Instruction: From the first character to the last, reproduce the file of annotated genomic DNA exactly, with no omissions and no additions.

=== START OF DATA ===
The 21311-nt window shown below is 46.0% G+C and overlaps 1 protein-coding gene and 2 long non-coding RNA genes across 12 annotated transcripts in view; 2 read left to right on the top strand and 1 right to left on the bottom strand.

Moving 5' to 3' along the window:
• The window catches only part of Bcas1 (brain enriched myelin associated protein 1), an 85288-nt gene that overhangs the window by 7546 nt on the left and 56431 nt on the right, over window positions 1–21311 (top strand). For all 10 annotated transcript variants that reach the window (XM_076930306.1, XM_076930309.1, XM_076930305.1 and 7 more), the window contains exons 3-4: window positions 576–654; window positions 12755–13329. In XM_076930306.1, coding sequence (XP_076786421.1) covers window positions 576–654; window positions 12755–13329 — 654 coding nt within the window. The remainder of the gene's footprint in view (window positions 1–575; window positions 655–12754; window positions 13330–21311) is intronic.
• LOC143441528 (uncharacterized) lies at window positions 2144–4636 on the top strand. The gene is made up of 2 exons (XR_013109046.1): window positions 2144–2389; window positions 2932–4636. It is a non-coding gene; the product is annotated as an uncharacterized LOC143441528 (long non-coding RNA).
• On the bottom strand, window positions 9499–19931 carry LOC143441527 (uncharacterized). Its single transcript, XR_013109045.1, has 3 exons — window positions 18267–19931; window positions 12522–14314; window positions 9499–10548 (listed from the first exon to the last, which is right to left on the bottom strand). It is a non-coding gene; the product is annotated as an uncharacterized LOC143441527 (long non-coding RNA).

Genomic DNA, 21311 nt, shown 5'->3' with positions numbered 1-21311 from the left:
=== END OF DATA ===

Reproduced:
The 21311-nt window shown below is 46.0% G+C and overlaps 1 protein-coding gene and 2 long non-coding RNA genes across 12 annotated transcripts in view; 2 read left to right on the top strand and 1 right to left on the bottom strand.

Moving 5' to 3' along the window:
• The window catches only part of Bcas1 (brain enriched myelin associated protein 1), an 85288-nt gene that overhangs the window by 7546 nt on the left and 56431 nt on the right, over window positions 1–21311 (top strand). For all 10 annotated transcript variants that reach the window (XM_076930306.1, XM_076930309.1, XM_076930305.1 and 7 more), the window contains exons 3-4: window positions 576–654; window positions 12755–13329. In XM_076930306.1, coding sequence (XP_076786421.1) covers window positions 576–654; window positions 12755–13329 — 654 coding nt within the window. The remainder of the gene's footprint in view (window positions 1–575; window positions 655–12754; window positions 13330–21311) is intronic.
• LOC143441528 (uncharacterized) lies at window positions 2144–4636 on the top strand. The gene is made up of 2 exons (XR_013109046.1): window positions 2144–2389; window positions 2932–4636. It is a non-coding gene; the product is annotated as an uncharacterized LOC143441528 (long non-coding RNA).
• On the bottom strand, window positions 9499–19931 carry LOC143441527 (uncharacterized). Its single transcript, XR_013109045.1, has 3 exons — window positions 18267–19931; window positions 12522–14314; window positions 9499–10548 (listed from the first exon to the last, which is right to left on the bottom strand). It is a non-coding gene; the product is annotated as an uncharacterized LOC143441527 (long non-coding RNA).

Genomic DNA, 21311 nt, shown 5'->3' with positions numbered 1-21311 from the left: